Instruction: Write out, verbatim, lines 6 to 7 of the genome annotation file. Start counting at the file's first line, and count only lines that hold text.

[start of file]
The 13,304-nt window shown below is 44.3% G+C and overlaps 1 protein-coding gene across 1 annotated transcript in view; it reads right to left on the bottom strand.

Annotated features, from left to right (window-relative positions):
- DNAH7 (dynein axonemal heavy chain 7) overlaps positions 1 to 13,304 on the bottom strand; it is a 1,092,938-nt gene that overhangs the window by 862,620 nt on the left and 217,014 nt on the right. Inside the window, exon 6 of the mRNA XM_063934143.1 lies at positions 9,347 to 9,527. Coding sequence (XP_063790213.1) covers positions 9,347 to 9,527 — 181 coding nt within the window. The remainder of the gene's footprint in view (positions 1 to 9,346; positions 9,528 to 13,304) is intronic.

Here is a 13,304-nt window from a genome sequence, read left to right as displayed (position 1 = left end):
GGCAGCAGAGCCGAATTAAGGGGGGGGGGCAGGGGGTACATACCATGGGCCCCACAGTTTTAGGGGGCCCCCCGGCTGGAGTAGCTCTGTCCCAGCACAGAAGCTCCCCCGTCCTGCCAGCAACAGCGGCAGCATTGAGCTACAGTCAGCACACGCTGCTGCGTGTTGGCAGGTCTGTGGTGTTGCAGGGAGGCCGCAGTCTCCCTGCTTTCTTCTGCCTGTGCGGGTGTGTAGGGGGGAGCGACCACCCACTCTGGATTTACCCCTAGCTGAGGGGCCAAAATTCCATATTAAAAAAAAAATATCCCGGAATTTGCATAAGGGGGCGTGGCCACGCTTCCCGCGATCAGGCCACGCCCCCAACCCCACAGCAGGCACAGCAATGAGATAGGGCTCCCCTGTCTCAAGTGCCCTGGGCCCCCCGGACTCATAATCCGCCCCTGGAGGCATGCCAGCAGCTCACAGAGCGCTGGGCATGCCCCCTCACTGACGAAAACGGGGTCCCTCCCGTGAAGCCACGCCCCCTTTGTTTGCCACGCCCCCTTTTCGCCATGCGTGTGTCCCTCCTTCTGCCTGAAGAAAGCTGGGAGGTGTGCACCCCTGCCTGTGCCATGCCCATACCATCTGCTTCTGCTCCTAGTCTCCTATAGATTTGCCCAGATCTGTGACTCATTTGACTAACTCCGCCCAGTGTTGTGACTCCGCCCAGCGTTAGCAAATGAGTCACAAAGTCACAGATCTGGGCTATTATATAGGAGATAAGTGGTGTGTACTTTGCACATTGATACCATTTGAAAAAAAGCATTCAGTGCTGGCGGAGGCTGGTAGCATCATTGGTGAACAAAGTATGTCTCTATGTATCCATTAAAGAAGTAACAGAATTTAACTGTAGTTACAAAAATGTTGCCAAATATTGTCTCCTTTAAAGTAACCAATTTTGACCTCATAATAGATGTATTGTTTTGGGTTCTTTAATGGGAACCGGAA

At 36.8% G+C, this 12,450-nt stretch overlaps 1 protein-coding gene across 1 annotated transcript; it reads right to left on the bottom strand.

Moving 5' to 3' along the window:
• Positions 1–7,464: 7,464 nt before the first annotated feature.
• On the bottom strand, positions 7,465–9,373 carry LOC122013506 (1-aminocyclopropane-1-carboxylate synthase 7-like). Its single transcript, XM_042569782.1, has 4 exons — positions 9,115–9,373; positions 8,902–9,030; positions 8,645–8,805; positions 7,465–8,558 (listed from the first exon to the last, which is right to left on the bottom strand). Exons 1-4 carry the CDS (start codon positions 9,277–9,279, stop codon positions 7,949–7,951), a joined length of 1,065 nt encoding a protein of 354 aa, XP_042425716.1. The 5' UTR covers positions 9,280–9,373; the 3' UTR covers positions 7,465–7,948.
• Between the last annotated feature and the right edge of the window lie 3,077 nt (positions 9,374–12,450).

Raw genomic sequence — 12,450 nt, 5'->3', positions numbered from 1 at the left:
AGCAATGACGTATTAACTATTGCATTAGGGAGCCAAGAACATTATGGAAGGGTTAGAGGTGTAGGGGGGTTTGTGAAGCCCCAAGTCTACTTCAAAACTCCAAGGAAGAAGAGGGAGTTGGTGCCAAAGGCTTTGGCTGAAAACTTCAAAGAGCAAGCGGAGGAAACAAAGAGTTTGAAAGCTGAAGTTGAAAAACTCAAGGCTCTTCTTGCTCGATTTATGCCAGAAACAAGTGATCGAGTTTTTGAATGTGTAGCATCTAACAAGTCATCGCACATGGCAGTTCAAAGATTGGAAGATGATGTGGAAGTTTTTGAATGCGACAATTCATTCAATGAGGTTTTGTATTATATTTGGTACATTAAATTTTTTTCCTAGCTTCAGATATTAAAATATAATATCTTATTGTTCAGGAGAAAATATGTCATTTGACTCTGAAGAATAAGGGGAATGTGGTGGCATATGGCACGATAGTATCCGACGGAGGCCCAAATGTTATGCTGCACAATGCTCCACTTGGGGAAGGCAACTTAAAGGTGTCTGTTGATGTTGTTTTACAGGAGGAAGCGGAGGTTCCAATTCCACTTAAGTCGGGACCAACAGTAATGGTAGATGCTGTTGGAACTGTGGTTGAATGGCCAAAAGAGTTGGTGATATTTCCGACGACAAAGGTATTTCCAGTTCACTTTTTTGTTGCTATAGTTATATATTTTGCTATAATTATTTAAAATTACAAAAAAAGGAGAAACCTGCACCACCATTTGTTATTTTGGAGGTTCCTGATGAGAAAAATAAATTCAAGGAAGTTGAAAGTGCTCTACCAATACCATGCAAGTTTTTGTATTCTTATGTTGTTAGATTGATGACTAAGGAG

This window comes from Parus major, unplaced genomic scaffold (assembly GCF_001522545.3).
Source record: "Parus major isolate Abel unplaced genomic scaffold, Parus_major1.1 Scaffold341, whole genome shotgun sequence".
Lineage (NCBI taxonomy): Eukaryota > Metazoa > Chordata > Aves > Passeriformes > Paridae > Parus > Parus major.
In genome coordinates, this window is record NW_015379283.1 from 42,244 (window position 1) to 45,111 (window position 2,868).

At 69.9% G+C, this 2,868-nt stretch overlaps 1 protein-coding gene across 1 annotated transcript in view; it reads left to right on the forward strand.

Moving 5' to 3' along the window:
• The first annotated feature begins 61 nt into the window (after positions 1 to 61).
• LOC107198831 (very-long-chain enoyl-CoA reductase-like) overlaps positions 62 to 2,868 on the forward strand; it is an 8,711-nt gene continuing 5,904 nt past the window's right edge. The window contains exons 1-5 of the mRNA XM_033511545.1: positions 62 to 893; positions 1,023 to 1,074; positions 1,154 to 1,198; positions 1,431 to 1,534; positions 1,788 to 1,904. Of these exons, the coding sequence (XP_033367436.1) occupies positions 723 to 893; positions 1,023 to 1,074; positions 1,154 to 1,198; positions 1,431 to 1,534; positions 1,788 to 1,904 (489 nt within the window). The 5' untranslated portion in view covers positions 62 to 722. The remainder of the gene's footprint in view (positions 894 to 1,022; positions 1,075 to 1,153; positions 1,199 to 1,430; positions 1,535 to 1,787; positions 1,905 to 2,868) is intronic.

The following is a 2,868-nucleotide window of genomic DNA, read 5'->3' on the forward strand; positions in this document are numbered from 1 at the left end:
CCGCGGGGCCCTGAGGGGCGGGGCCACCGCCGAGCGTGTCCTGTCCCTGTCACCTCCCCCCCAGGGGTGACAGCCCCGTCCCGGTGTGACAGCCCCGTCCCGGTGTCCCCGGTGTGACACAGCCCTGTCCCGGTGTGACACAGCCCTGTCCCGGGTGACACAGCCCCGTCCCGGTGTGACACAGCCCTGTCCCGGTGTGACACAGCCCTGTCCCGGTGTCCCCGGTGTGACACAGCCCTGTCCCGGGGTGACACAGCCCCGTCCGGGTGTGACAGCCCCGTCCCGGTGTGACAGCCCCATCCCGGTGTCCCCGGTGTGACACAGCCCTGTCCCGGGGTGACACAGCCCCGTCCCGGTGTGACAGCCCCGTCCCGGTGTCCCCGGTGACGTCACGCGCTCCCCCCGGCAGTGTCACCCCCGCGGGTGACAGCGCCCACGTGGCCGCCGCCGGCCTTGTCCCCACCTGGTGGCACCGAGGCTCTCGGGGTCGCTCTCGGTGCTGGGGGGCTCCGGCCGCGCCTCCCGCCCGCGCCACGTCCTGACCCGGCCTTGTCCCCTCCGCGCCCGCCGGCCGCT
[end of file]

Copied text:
At 36.8% G+C, this 12,450-nt stretch overlaps 1 protein-coding gene across 1 annotated transcript; it reads right to left on the bottom strand.

Moving 5' to 3' along the window: